(786e) Modulation of Lipid Composition As a Therapy in Alcohol Injured Liver Cells
AIChE Annual Meeting
Friday, November 18, 2016 - 4:27pm to 4:45pm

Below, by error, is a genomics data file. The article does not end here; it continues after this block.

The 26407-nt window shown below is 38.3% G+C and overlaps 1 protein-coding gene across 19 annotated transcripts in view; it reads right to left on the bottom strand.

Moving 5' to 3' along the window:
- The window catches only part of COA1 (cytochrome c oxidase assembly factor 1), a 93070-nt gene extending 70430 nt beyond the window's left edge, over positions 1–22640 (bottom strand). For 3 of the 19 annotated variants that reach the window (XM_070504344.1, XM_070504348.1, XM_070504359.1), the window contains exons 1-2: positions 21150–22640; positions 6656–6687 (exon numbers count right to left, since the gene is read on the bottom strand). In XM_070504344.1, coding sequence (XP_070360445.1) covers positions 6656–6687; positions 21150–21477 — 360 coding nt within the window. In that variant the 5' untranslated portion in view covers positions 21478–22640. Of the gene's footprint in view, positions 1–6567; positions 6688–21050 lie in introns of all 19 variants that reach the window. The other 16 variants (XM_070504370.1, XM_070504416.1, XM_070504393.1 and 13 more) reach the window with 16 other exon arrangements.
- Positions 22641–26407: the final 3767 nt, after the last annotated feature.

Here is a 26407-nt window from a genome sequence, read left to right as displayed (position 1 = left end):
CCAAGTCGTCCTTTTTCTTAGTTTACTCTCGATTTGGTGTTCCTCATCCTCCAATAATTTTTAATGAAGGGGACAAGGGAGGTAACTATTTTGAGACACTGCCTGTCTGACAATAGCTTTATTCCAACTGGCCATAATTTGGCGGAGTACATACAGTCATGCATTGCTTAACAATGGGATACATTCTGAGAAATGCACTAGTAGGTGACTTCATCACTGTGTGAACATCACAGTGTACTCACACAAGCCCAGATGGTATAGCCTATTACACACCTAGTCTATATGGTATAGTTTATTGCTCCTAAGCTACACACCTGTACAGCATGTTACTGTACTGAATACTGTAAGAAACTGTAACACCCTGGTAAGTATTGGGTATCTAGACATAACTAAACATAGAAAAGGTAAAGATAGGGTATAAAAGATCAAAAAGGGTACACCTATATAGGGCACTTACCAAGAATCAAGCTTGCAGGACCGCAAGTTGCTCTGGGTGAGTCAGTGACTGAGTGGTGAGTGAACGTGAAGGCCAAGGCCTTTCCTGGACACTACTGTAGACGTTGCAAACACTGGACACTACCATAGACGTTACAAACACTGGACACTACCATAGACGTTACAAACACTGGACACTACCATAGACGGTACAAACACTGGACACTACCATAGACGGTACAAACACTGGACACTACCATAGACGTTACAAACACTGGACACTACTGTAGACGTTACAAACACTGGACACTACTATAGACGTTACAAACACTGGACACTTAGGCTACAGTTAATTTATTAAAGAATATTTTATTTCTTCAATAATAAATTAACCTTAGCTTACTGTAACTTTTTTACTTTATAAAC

Liver cells exposed to ethanol are altered in NADH/NAD+ ratio, generation of reactive oxygen species, excessive fat accumulation and cell apoptosis. These changes in a healthy liver can result in alcoholic liver diseases (ALDs), which are major causes of liver related morbidity in the world. However, despite the well documented metabolism of ethanol in parenchymal liver cells, hepatocytes, current treatment options are limited to cessation of alcohol consumption. Studies in other cell types and organisms have demonstrated that, in addition to changes in metabolism, physical changes to cell membranes occur upon exposure to ethanol and these changes are dependent on cell membrane lipid composition. Here we present an alternative perspective on mitigating ethanol injury on hepatocytes based on modulating the membrane lipid composition. Considering the likely relationship of lipid composition with ethanol tolerance from a yeast system, we use cationic liposomes that contain DOPC (1,2-dioleoyl- sn-glycero-3- phosphocholine) to recover the functionality of ethanol injured primary rat hepatocytes. As a cationic lipid, DOTAP (1,2-dioleoyl-3-trimethylammonium-propane) is used to facilitate liposome cell interactions. Incorporation of the liposomes into the hepatocyte membranes were monitored by measuring DOTAP as a surrogate marker using liquid chromatography / mass spectrometry with a triple quadrupole (QqQ) mass analyzer and an electrospray ionization source (ESI). Cell function was assessed using secreted albumin as a marker. The results of these in vitro studies illustrate the potential of using cationic liposomes to mitigate ethanol injury in vivo using existing or novel means of delivering lipids to hepatocytes in the liver.